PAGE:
Defence Support Group (DSG) workers in the Unite union were voting on a new pay offer as Socialist Worker went to press.
They repair and maintain tanks and military equipment for the Ministry of Defence.
Their ballot was set to close on Thursday of this week—with a majority expected to accept bosses’ offer of a £1,250 lump sum in response to strikes last year.
Socialist Worker has argued to reject the offer.
It is less than the 8 percent consolidated pay rise the strike demanded.
And no deal should be signed without the reinstatement of Rod Thompson, the suspended Unite convenor at DSG Bovington in Dorset.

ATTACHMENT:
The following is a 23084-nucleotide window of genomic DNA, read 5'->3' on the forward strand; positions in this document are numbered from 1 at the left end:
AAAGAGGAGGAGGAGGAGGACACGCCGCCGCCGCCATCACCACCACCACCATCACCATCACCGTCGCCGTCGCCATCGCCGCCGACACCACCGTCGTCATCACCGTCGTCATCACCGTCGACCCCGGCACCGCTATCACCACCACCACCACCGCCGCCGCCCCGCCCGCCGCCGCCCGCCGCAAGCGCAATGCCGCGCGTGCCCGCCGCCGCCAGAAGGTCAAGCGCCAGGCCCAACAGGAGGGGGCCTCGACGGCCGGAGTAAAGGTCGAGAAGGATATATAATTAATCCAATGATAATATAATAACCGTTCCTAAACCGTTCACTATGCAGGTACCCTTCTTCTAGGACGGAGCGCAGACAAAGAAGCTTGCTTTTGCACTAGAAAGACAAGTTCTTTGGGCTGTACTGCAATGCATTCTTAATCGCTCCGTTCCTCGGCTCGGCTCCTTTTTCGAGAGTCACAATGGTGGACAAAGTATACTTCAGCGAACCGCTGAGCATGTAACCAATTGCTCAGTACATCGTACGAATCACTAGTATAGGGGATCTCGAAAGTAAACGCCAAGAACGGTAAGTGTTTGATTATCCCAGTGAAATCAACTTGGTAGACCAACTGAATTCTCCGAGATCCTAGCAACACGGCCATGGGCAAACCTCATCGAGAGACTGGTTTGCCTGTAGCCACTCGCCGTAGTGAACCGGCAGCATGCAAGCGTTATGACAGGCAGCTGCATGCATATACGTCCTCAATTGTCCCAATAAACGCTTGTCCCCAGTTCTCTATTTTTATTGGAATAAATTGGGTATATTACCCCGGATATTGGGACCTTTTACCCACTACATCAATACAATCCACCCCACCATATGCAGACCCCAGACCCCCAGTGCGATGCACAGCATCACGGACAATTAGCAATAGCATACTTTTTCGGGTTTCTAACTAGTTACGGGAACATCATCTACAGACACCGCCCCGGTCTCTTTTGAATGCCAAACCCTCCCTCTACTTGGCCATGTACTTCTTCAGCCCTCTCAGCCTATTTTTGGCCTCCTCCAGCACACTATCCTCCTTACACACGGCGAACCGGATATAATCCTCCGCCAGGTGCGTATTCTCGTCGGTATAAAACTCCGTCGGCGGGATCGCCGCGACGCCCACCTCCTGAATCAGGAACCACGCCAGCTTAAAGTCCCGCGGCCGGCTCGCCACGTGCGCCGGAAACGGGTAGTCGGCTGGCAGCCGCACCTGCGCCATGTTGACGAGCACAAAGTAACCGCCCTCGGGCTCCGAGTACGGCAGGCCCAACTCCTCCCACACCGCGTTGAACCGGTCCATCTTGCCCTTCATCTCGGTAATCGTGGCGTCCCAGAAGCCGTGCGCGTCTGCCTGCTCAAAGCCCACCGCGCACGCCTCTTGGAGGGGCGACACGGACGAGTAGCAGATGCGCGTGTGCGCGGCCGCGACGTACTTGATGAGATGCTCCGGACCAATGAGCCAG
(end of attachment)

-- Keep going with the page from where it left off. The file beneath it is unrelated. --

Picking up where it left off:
A decision to pause strikes in January undermined the momentum the strikes were building.
Bosses gambled that the looming privatisation of DSG to new owners Babcock on 1 April would pressure workers to feel that it was too late.
But new strikes could still show them and Babcock that they are wrong.
For all its flaws the offer is far more than what workers were originally offered.
It shows the impact that the strikes had. And the dispute brought around 100 more workers into the union.
It will be important to build on this after privatisation—both to keep up the pay campaign under Babcock, and to fight any threats to jobs.